The state Elections Board decided yesterday to stick by its August 30 ruling ordering Republican candidate for governor Mark Green to get rid of nearly $468,000 in illegal donations, but punted the question of whether another $775,000 that the state Justice Department and a circuit court judge contend runs afoul of federal law should also be dumped by the Green campaign.
It's pretty obvious that political calculations and public relations implications were behind the Board's reluctance to wade any deeper into the legality of Green's money. The Board's chairman said as much, telling reporters after yesterday's meeting that the controversy over the Board's previous ruling on August 30 "kind of put the kibosh" on efforts to consider any further action.
It's somehow fitting that this latest chapter in the Board's long history of selective enforcement of Wisconsin's campaign finance laws was brought on by the selective outrage expressed by the state's political bosses, radio talk show hosts and letter-to-the-editor writers. Democrats pounced on the rulings that the donations were illegal to make Green out to be a corrupt lawbreaker. Republicans focused instead on the politicking in advance of the Elections Board's August 30 decision to characterize Green as an innocent victim of a rigged process.
In truth, Green is neither a criminal nor a victim. There is no evidence that he willfully set out to break the law. The Elections Board had previously wrongly permitted then-Congressman Tom Barrett to transfer large sums of money he raised in Washington to his campaign for governor in 2002. The Board's legal counsel also evidently gave the Green campaign some very dubious advice that left Green with the impression that he was on the right side of the law.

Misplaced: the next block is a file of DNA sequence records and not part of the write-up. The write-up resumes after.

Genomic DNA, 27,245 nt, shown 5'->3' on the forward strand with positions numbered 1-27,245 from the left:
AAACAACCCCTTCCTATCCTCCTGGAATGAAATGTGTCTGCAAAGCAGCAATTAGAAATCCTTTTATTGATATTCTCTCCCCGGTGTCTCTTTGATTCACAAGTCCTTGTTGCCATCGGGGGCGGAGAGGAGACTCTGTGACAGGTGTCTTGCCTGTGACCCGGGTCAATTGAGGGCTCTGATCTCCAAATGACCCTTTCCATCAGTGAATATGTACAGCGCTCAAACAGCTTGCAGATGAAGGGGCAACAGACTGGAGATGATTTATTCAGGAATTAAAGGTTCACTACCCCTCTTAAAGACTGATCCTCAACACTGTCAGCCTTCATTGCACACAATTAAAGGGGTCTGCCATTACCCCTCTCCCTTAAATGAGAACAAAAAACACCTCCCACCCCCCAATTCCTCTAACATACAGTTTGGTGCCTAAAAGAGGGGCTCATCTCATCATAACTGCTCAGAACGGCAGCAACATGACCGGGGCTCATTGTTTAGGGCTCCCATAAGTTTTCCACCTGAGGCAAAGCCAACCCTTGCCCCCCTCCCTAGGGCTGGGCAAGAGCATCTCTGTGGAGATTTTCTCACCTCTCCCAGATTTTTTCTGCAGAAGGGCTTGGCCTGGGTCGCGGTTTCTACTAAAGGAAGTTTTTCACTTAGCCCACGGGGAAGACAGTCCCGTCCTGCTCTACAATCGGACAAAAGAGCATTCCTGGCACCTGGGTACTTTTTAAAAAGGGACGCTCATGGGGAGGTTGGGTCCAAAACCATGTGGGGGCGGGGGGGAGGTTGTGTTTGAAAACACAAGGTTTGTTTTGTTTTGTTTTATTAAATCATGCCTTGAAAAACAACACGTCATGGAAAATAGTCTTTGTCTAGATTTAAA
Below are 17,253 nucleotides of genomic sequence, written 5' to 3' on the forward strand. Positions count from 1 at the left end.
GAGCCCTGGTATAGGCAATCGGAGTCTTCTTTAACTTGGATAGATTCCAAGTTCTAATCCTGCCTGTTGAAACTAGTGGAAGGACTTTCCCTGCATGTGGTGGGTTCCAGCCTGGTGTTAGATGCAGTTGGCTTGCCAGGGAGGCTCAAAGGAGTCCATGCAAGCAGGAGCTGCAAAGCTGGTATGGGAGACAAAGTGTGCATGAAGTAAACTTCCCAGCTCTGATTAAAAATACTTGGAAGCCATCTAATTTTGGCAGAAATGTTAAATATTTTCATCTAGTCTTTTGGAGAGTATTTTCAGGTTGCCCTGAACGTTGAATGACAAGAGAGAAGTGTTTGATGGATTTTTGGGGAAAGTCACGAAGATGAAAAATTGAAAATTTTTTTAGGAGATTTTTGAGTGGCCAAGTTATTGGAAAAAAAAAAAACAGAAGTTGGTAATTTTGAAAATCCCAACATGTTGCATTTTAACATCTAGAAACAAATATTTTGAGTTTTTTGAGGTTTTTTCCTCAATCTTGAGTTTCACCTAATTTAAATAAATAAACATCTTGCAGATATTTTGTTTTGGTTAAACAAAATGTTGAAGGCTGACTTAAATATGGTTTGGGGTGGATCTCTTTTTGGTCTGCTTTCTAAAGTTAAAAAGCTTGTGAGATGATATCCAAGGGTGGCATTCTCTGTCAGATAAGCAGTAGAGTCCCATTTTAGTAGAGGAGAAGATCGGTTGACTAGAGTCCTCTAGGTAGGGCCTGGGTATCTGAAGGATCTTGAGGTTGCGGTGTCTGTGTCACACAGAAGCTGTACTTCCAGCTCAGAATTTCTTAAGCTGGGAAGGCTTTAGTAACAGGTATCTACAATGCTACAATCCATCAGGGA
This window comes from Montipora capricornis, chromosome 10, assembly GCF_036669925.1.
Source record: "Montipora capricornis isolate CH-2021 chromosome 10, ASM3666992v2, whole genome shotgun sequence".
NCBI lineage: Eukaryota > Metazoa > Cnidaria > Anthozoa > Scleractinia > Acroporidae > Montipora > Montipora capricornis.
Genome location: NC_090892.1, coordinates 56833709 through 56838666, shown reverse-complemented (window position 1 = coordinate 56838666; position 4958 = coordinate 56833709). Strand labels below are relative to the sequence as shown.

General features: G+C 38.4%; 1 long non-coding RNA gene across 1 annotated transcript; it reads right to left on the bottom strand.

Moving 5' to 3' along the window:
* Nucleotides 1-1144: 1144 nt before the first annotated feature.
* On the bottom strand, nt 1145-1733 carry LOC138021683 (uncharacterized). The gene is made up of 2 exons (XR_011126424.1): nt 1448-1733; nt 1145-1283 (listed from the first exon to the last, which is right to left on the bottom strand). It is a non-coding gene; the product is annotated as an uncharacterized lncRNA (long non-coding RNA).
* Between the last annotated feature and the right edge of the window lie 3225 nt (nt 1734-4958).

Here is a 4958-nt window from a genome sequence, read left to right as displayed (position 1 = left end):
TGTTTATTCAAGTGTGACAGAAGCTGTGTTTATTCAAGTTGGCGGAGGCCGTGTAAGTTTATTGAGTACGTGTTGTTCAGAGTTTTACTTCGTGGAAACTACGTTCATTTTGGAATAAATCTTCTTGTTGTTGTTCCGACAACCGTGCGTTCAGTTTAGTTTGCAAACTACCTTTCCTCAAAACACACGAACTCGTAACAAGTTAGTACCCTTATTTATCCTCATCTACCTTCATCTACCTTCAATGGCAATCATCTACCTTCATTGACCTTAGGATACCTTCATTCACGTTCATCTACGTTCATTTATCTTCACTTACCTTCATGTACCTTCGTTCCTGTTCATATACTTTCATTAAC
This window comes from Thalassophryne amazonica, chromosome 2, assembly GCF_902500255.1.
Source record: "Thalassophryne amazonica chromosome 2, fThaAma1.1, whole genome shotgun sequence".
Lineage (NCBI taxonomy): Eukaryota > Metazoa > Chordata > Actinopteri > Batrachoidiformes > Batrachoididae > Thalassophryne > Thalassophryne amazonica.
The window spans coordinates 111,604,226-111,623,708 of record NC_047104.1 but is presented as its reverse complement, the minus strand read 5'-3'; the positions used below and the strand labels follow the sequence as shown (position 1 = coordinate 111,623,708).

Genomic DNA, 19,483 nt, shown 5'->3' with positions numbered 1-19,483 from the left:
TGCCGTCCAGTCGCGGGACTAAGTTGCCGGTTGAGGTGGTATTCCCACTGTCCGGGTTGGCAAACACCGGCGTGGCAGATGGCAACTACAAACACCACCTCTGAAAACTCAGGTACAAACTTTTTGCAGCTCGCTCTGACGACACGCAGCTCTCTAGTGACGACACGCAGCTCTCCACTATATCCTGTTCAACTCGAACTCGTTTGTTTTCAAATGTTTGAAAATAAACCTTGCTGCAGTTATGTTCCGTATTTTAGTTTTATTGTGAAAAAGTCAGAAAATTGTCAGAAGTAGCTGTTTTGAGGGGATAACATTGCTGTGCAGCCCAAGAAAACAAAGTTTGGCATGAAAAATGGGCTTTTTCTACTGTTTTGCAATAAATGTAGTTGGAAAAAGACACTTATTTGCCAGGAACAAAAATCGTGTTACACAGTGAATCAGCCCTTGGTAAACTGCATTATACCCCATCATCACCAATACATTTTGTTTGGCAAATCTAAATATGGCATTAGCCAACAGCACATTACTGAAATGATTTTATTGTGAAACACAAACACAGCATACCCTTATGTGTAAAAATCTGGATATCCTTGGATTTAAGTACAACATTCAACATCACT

But how Green responded to later evidence that his money dump was in fact illegal cost him any claim to victimhood. The Democracy Campaign pointed out how the donation from Green's federal campaign committee to his campaign for governor violates Wisconsin's campaign finance laws, and Green didn't dispute the laws we cited, but rather said his donation was really a "conversion" of funds and the law shouldn't apply. When the Elections Board disagreed with this creatively murky interpretation of crystal clear laws and ordered him to divest himself of nearly a half million dollars, Green effectively said "order, schmorder." When state Justice Department attorneys and then a circuit court judge said the Elections Board had actually let Green off easy considering that nearly all of the $1.3 million his federal campaign donated to his state campaign for governor is illegal under federal law, he continued to say in effect "screw the law."
Of course, Green has every legal right to challenge the Elections Board's order and the circuit court judge's decision. But he is not following the customary legal path in exercising that right. Green's legal team clearly has assessed the chances of getting the circuit court ruling reversed on appeal and decided against following the normal route of asking the state appeals court to review the lower court's ruling. Instead, he is doing what lawyers call "forum shopping" – looking for a court that will give him the ruling he wants. His lawyers obviously have decided his best shot is before the state Supreme Court. So he's asking the state's highest court to take "original jurisdiction" over the case; in other words, pretend that Green never went to circuit court to challenge the Elections Board's order and the judge never ruled against Green. He's asking for a do-over, starting fresh with the Supreme Court.
It's already been reported in the media that at least five of the seven state Supreme Court justices have potential conflicts of interest in this case that could be serious enough to require them to recuse themselves. It was not reported that a sixth member of the court – Justice Patience Roggensack – received a $500 donation from Green for Congress on December 12, 2002.